You have seen the quick guide and Vi cheat sheet download in an earlier post. In this article, we’ll see all the basic Git commands you need to get started with it.
What is Git?
Git is a distributed version control system that is widely used by a number of open source projects. It was started in the year 2005 by Linux creator, Linus Torvalds. The program allows for the non-linear development of projects and can handle large amounts of data effectively by storing it on the local server.
In this tutorial, we will play around Git and learn how to get started.
I am using Ubuntu in this tutorial but you can use any Linux distribution of your choice. Apart from installation, the rest of the commands are the same in all Linux distributions.
To install git on Ubuntu and other Ubuntu-based systems, run this command :
sudo apt install git
After it is finished, you will have Git installed and ready to use.
After Git is installed, whether from apt or from the source, you need to copy your username and email in the gitconfig file. You can later access this file at ~/.gitconfig.
You can use the follow commands to add in the required information. Replace ‘User’ with your username and ‘[email protected]’ with your email.
git config --global user.name "User" git config --global user.email [email protected]
Now you can open it using vim editor or any of your favourite text editors.
sudo vim ~/.gitconfig
And you are done with setting up. Now let’s get started with Git.
Create a new directory, open it and run this command:
This will create a new git repository. Your local repository consists of three “trees” maintained by git.
First one is your Working Directory which holds the actual files. Second one is the Index which acts as a staging area and finally the HEAD which points to the last commit you’ve made.
Checkout your repository (repository you just created or an existing repository on a server) using:
git clone /path/to/repository
Add files and commit
You can propose changes using:
git add <filename>
Where “filename” is an existing file. This will add a new file for the commit. If you want to add every new file, then just do:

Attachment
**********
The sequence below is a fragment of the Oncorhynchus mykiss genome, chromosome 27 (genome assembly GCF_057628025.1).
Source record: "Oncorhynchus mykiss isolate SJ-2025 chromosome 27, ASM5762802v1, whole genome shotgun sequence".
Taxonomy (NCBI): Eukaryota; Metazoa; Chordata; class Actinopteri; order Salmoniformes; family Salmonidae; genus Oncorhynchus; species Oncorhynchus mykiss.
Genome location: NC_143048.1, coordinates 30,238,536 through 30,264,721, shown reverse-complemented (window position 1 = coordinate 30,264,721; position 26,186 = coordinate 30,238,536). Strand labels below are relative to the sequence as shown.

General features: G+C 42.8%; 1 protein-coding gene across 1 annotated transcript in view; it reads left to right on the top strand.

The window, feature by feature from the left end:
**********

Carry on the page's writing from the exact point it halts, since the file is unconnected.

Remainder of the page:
git add --all
Your files are added check your status using
As you can see, there are changes but they are not committed. Now you need to commit these changes, use:
git commit -m "Commit message"
You can also do (preferred):
git commit -a
And then write your commit message. Now the file is committed to the HEAD, but not in your remote repository yet.
Push your changes
Your changes are in the HEAD of your local working copy. If you have not cloned an existing repository and want to connect your repository to a remote server, you need to add it first with:
git remote add origin <serveraddress>
Now you are able to push your changes to the selected remote server. To send those changes to your remote repository, run:
git push -u origin master
Branches are used to develop features which are isolated from each other. The master branch is the “default” branch when you create a repository. Use other branches for development and merge them back to the master branch upon completion.
Create a new branch named “mybranch” and switch to it using:
git checkout -b mybranch
You can switch back to master by running:
git checkout master
If you want to delete the branch use:
git branch -d mybranch
A branch is not available to others unless you push the branch to your remote repository, so what are you thinking about just push it:
git push origin <branchname>
Update and Merge
To update your local repository to the newest commit, run:
In your working directory to fetch and merge remote changes.
To merge another branch into your active branch (e.g. master), use :
git merge <branch>
In both cases, git tries to auto-merge changes. Unfortunately, this is not always possible and results in conflicts. You are responsible for merging those conflicts manually by editing the files shown by git. After changing, you need to mark them as merged with:
git add <filename>
Before merging changes, you can also preview them by using
git diff <sourcebranch> <targetbranch>
You can see the repository history using:
To see a log where each commit is one line you can use:
git log --pretty=oneline
Or maybe you want to see an ASCII art tree of all the branches, decorated with the names of tags and branches:
git log --graph --oneline --decorate --all
If you want to see only which files have changed:
git log --name-status
And for any help during the entire process, you can use
Congratulation, you are done with the basics of git. Isn’t Git awesome!!
Free Git Cheatsheet
If you like, you can download these basic Git commands as a quick reference guide from the link below:
Questions? Suggestions? The comment section is yours.